Hearing Aid Options

Directional Microphones

Directional microphones are used to help people hear in the presence of background noise. They do this by amplifying the sounds in front of the wearer, and reducing (not eliminating) the sounds to the sides and rear. Basically, you hear the best in the direction you’re facing. While directional microphones can be a great help in noise they may not be appropriate in situations where it is important to hear well from all directions. Most directional microphones are either manually selected by the wearer via a switch on the hearing aid or a remote control, or they are switched automatically by the hearing aid using a digital switching algorithm.

Most hearing aids that are an in-the-canal style or larger come standard with directional microphones.  The exception to that would be if you needed a power instrument in a smaller size (ITC).


This technology makes it easier to hear when talking on the telephone. The telecoil eliminates the sounds from your environment and only picks up the sounds from the telephone. Some hearing aids switch automatically when the phone is held up to the hearing aid, while others require flipping a switch. Keep in mind that this technology works only with telephones that are compatible with hearing aids.  Most cellphones will not have the electromagnetic energy needed for succesful use with a t-coil.

DUO PHONE: A few manufacturer’s have created a technology that is activated with the telecoil so that if you lift the telephone receiver to your ear, the speakers voice will be transmitted to both ears for a binaural listening experience.

Bluetooth Technology

New hearing aids can transmit sound from Bluetooth devices, such as Bluetooth cell phones. These hearing aids require an interface (or middle man) that wirelessly picks up the Bluetooth signal from Bluetooth compatible devices and transmits the signal to the hearing aid. You don’t have to hold the phone to your ear or hearing aid to hear the sounds.  The interface has a microphone inside that picks up the sound of your voice so the person you are talking with can hear you.   Their voice is transmitted directly into both hearing aids for a binaural listening experience.

Many manufacturers have created dedicated adaptors for the TV and phone for a direct audio input listening experience.  They are user friendly and easy to set up.  The direct sound improves the listening experience.  The benefit of this is that you can either keep your hearing aid microphones active (to hear the environmental sound around you) or you can mute your hearing aids to receive only the signal from the phone or TV (if the room noise was loud for example).

This technology comes in almost all price points of technology.

Remote Controls

Most hearing instrument manufacturers’ have the option of using a remote control.  Some have even encorporated the remote control into a watch.  A remote control can give the user some flexibilty and visual aid in knowing which  program they are in or where their volume is set.  It is easier for some to control volume through a larger button than a switch on the instrument.  For the small sizes (CIC and IIC), a remote control is the only way to change settings for volume on the aid.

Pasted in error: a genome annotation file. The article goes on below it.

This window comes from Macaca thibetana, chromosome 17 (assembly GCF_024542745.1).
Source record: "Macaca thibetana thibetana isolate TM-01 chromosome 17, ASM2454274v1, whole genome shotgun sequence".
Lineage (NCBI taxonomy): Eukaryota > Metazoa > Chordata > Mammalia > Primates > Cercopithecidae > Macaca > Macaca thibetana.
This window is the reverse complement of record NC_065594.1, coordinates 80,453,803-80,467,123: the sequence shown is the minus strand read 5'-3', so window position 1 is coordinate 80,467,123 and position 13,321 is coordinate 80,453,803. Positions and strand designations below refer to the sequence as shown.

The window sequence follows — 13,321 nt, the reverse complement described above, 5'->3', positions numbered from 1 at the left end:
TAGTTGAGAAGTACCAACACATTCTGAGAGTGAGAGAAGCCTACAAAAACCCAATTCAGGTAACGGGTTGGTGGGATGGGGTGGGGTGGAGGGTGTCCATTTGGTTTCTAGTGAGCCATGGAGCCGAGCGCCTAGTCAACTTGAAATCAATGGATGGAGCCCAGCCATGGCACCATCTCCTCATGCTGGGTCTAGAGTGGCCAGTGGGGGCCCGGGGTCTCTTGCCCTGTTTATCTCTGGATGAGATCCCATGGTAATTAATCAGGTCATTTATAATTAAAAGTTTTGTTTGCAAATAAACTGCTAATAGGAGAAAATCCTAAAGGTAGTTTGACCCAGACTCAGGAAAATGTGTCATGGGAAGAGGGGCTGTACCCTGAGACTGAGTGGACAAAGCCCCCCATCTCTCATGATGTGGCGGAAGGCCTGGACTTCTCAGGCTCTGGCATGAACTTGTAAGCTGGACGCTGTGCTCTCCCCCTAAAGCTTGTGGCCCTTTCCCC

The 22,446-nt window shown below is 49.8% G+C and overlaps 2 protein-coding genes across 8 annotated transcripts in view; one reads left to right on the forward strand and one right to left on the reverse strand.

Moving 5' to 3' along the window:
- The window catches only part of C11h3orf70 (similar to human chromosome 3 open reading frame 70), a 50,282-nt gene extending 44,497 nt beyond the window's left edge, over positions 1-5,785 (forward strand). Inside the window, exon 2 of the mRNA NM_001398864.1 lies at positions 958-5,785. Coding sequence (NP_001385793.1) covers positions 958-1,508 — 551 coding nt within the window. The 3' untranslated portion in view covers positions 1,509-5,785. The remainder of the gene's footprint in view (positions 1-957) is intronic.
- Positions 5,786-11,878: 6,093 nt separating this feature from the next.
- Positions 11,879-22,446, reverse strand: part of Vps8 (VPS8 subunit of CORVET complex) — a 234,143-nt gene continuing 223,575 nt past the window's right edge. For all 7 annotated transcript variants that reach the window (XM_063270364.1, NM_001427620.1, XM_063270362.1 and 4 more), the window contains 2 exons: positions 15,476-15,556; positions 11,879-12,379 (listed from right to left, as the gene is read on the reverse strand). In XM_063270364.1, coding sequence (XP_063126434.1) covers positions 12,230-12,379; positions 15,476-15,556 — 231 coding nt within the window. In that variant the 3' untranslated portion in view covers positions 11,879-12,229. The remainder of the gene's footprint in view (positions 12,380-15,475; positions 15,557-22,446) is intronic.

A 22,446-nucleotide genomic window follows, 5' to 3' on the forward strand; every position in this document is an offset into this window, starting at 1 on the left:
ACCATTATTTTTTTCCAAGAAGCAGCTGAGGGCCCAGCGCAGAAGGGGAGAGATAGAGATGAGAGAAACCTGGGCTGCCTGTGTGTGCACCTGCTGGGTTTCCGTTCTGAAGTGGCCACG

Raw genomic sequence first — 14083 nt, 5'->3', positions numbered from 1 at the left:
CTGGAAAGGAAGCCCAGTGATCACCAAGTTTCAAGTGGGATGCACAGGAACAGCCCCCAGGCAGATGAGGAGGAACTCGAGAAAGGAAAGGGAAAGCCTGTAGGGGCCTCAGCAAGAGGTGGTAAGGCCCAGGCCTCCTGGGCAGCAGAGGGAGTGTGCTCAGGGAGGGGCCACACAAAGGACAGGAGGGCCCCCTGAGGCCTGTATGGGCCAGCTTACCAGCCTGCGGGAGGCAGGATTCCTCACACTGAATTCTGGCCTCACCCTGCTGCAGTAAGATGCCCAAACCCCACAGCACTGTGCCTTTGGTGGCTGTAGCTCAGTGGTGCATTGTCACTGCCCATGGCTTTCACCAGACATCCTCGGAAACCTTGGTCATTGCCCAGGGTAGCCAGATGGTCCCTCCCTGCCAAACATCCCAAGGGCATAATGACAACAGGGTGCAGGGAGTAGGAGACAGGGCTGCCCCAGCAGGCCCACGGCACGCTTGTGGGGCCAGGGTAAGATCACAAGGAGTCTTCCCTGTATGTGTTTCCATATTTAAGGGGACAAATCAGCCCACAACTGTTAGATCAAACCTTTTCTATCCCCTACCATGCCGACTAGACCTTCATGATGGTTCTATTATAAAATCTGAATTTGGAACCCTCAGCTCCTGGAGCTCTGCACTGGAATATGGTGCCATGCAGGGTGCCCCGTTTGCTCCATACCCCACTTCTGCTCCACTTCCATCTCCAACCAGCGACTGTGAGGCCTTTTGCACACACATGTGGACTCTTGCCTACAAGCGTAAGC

Tinnitus Masker

Widex has created an optional program called “zen” to aid in tinnitus relief.  The aim is not to get rid of the tinnitus, but to create a distraction for the brain to focus on a different auditory signal.  There are several “zen tones” to choose from and multiple programs within the hearing aid for access to more than one sound.


Volume Controls

In previous generations of hearing aids, there was almost always a manual volume control on the faceplate of the hearing aid. This was because analogue hearing aids did not have the sophistication of automatically adjusting for volume in the environment.  One improvement in hearing instrument technology has been in automatic adjustment for volume; making loud sound softer and soft sounds louder.  As with anything automatic though, there may be situations where your preference is to turn it up or down, in which case a manual volume control is helpful.  Most BTE styles will have a standard control for volume.

Noise Reduction Technology

Most of the research with hearing aids is in how to make them work better in noise.  Background noise is by far the most challenging environment for those with hearing loss.  Higher end hearing aid technology is doing a better job at managing those environments than ever before. Many levels of technology have a basic noise reduction algorithym built in which, in the presence of noise, reduces overall volume.  More advanced algorhythyms will decrease volume in the low frequencies (where noise occurs) while increasing volume in the frequencies important for speech understanding. While this does not get rid of noise, it generally makes people feel more comfortable in noisy environments.

Binaural Communication

Only a few of the hearing aid manufacturer’s have been able to create a hearing aid with binaural processing.  This means that the 2 aids are communicating back and forth so as to improve your ability to tell which direction that sound is coming from.  This feature improvs a person’s ability to functon in a group situation.  This option is availalbe only in the high end bracket of technology.


FM technology has been around a long time and was widely used in a school environment.  The teacher wears a microphone and the hard of hearing student attaches an FM receiver to his BTE hearing instrument to directly receive the sound from the teacher.  The application for FM is increasing due to miniaturization of the transmitter and receivers.  It is especially helpful for people with severe to profound hearing loss.

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